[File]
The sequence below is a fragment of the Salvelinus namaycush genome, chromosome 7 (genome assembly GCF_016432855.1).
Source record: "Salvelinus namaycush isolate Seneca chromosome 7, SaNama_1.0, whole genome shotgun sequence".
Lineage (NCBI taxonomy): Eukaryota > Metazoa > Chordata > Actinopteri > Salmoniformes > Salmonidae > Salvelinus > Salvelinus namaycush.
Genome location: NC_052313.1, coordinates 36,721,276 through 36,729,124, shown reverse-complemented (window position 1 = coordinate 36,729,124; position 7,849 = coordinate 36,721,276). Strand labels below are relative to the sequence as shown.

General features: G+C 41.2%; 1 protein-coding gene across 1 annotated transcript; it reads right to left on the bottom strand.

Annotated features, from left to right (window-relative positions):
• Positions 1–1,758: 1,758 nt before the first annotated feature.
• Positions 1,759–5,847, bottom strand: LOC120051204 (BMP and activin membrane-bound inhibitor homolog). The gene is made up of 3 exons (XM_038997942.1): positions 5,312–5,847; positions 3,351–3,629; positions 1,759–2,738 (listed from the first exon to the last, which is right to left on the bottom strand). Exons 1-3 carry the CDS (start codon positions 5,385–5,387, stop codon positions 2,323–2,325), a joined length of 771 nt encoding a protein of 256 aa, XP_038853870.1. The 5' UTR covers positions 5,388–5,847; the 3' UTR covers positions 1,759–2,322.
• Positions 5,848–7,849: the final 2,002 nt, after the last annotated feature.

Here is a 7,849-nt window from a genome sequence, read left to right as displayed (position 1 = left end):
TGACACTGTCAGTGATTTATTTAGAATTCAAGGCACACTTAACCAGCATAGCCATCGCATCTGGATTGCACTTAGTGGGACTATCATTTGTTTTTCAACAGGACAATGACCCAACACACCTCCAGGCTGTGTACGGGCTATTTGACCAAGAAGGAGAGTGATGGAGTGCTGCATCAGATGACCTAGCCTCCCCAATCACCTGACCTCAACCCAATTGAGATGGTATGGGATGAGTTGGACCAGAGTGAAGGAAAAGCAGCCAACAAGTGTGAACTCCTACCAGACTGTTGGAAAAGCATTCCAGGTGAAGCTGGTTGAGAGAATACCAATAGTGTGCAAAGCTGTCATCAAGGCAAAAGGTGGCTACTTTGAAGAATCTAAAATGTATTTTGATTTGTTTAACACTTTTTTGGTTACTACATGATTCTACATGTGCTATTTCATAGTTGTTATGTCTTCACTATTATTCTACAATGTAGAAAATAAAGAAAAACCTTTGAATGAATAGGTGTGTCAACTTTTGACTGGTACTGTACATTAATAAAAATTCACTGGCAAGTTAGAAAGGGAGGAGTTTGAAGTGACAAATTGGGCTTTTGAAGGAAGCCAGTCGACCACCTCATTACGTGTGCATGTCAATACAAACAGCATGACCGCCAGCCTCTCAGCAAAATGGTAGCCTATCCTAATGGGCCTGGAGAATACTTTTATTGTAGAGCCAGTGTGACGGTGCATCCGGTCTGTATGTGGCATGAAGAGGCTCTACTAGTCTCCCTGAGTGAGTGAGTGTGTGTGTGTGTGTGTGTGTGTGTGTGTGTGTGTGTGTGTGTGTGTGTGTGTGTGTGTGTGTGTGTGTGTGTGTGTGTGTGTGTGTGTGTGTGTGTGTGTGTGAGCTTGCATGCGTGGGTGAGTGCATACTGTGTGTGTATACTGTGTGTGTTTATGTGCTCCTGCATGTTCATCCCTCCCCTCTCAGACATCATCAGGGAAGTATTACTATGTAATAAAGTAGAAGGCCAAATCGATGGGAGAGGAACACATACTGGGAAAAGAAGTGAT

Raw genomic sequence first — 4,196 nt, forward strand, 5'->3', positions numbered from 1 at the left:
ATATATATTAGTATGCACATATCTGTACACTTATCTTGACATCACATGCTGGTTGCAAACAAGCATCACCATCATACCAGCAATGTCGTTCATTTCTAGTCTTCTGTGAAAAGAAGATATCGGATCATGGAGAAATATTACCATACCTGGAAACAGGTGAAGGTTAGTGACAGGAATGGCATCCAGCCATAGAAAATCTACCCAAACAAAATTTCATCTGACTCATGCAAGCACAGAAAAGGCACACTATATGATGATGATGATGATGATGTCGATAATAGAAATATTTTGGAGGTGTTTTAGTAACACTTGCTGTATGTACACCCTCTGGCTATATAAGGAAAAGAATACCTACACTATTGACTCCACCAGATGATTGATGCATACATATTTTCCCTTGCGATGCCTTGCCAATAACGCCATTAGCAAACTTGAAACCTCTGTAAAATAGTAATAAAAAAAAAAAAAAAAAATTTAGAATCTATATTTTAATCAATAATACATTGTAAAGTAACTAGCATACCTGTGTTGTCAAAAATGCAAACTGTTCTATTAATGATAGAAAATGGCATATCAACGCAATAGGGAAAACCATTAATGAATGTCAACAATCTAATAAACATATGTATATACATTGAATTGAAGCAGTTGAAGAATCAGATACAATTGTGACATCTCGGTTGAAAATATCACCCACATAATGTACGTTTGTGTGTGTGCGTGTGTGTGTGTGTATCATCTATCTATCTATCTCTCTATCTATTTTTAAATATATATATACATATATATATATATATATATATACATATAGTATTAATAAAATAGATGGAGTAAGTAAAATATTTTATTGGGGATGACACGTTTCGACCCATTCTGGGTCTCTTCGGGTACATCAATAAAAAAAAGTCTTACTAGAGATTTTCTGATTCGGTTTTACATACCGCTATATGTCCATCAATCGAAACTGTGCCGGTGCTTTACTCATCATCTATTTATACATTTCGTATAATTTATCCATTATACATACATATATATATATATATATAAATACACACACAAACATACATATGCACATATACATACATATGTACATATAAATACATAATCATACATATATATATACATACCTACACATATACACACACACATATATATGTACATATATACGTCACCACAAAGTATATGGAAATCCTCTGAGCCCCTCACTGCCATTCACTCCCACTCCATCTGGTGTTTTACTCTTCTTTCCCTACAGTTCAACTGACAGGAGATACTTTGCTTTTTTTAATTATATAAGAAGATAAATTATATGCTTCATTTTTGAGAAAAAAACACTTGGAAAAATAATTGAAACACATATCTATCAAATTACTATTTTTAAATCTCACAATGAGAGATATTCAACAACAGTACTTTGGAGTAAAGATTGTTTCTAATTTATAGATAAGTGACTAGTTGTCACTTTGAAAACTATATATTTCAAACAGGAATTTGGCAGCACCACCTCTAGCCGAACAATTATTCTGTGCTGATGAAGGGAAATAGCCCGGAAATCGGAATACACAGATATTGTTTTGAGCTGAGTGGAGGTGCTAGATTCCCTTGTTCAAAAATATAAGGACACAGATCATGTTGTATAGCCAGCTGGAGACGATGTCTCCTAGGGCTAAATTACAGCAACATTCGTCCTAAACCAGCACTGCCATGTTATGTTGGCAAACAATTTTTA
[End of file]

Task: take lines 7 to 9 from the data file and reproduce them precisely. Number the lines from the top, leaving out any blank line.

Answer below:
• Positions 1–1,758: 1,758 nt before the first annotated feature.
• Positions 1,759–5,847, bottom strand: LOC120051204 (BMP and activin membrane-bound inhibitor homolog). The gene is made up of 3 exons (XM_038997942.1): positions 5,312–5,847; positions 3,351–3,629; positions 1,759–2,738 (listed from the first exon to the last, which is right to left on the bottom strand). Exons 1-3 carry the CDS (start codon positions 5,385–5,387, stop codon positions 2,323–2,325), a joined length of 771 nt encoding a protein of 256 aa, XP_038853870.1. The 5' UTR covers positions 5,388–5,847; the 3' UTR covers positions 1,759–2,322.
• Positions 5,848–7,849: the final 2,002 nt, after the last annotated feature.